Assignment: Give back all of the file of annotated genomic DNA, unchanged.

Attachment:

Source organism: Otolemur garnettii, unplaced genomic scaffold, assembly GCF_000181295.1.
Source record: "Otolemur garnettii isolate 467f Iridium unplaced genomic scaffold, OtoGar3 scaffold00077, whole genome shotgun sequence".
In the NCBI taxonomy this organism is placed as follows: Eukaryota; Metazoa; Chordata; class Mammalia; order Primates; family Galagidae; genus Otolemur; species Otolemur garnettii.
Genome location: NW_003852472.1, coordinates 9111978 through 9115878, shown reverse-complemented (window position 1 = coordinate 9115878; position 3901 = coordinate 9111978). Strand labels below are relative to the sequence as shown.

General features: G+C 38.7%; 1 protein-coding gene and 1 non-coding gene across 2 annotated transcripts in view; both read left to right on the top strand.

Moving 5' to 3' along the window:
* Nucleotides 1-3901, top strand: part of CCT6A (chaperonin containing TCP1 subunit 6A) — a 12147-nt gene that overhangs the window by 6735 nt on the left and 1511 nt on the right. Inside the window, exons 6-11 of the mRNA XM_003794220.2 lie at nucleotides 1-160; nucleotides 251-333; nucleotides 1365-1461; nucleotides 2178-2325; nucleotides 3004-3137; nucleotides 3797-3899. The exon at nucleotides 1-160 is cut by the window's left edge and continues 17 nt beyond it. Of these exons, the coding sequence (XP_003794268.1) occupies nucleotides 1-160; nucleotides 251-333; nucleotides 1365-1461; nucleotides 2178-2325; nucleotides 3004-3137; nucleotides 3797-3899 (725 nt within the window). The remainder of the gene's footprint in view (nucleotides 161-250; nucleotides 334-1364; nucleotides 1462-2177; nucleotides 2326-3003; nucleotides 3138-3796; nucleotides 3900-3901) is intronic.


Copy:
Source organism: Otolemur garnettii, unplaced genomic scaffold, assembly GCF_000181295.1.
Source record: "Otolemur garnettii isolate 467f Iridium unplaced genomic scaffold, OtoGar3 scaffold00077, whole genome shotgun sequence".
In the NCBI taxonomy this organism is placed as follows: Eukaryota; Metazoa; Chordata; class Mammalia; order Primates; family Galagidae; genus Otolemur; species Otolemur garnettii.
Genome location: NW_003852472.1, coordinates 9111978 through 9115878, shown reverse-complemented (window position 1 = coordinate 9115878; position 3901 = coordinate 9111978). Strand labels below are relative to the sequence as shown.

General features: G+C 38.7%; 1 protein-coding gene and 1 non-coding gene across 2 annotated transcripts in view; both read left to right on the top strand.

Moving 5' to 3' along the window:
* Nucleotides 1-3901, top strand: part of CCT6A (chaperonin containing TCP1 subunit 6A) — a 12147-nt gene that overhangs the window by 6735 nt on the left and 1511 nt on the right. Inside the window, exons 6-11 of the mRNA XM_003794220.2 lie at nucleotides 1-160; nucleotides 251-333; nucleotides 1365-1461; nucleotides 2178-2325; nucleotides 3004-3137; nucleotides 3797-3899. The exon at nucleotides 1-160 is cut by the window's left edge and continues 17 nt beyond it. Of these exons, the coding sequence (XP_003794268.1) occupies nucleotides 1-160; nucleotides 251-333; nucleotides 1365-1461; nucleotides 2178-2325; nucleotides 3004-3137; nucleotides 3797-3899 (725 nt within the window). The remainder of the gene's footprint in view (nucleotides 161-250; nucleotides 334-1364; nucleotides 1462-2177; nucleotides 2326-3003; nucleotides 3138-3796; nucleotides 3900-3901) is intronic.